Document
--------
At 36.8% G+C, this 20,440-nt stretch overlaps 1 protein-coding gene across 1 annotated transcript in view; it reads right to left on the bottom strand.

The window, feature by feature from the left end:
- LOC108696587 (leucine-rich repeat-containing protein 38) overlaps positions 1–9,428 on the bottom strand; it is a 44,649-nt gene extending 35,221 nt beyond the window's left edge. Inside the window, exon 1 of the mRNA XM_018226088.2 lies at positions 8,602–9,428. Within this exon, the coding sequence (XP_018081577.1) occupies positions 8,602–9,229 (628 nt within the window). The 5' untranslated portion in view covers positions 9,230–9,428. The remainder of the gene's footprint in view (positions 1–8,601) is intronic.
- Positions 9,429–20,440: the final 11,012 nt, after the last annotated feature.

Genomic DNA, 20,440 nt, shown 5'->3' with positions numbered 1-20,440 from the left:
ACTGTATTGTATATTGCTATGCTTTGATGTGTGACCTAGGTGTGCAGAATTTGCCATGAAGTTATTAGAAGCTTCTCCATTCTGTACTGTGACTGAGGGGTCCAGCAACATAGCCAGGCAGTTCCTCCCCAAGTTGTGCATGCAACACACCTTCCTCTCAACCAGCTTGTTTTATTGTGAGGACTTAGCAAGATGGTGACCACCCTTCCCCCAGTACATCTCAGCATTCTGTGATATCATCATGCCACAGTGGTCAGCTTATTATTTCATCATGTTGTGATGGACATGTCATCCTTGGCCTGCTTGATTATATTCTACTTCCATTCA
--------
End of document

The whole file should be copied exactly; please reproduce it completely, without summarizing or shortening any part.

At 36.8% G+C, this 20,440-nt stretch overlaps 1 protein-coding gene across 1 annotated transcript in view; it reads right to left on the bottom strand.

The window, feature by feature from the left end:
- LOC108696587 (leucine-rich repeat-containing protein 38) overlaps positions 1–9,428 on the bottom strand; it is a 44,649-nt gene extending 35,221 nt beyond the window's left edge. Inside the window, exon 1 of the mRNA XM_018226088.2 lies at positions 8,602–9,428. Within this exon, the coding sequence (XP_018081577.1) occupies positions 8,602–9,229 (628 nt within the window). The 5' untranslated portion in view covers positions 9,230–9,428. The remainder of the gene's footprint in view (positions 1–8,601) is intronic.
- Positions 9,429–20,440: the final 11,012 nt, after the last annotated feature.

Genomic DNA, 20,440 nt, shown 5'->3' with positions numbered 1-20,440 from the left:
ACTGTATTGTATATTGCTATGCTTTGATGTGTGACCTAGGTGTGCAGAATTTGCCATGAAGTTATTAGAAGCTTCTCCATTCTGTACTGTGACTGAGGGGTCCAGCAACATAGCCAGGCAGTTCCTCCCCAAGTTGTGCATGCAACACACCTTCCTCTCAACCAGCTTGTTTTATTGTGAGGACTTAGCAAGATGGTGACCACCCTTCCCCCAGTACATCTCAGCATTCTGTGATATCATCATGCCACAGTGGTCAGCTTATTATTTCATCATGTTGTGATGGACATGTCATCCTTGGCCTGCTTGATTATATTCTACTTCCATTCA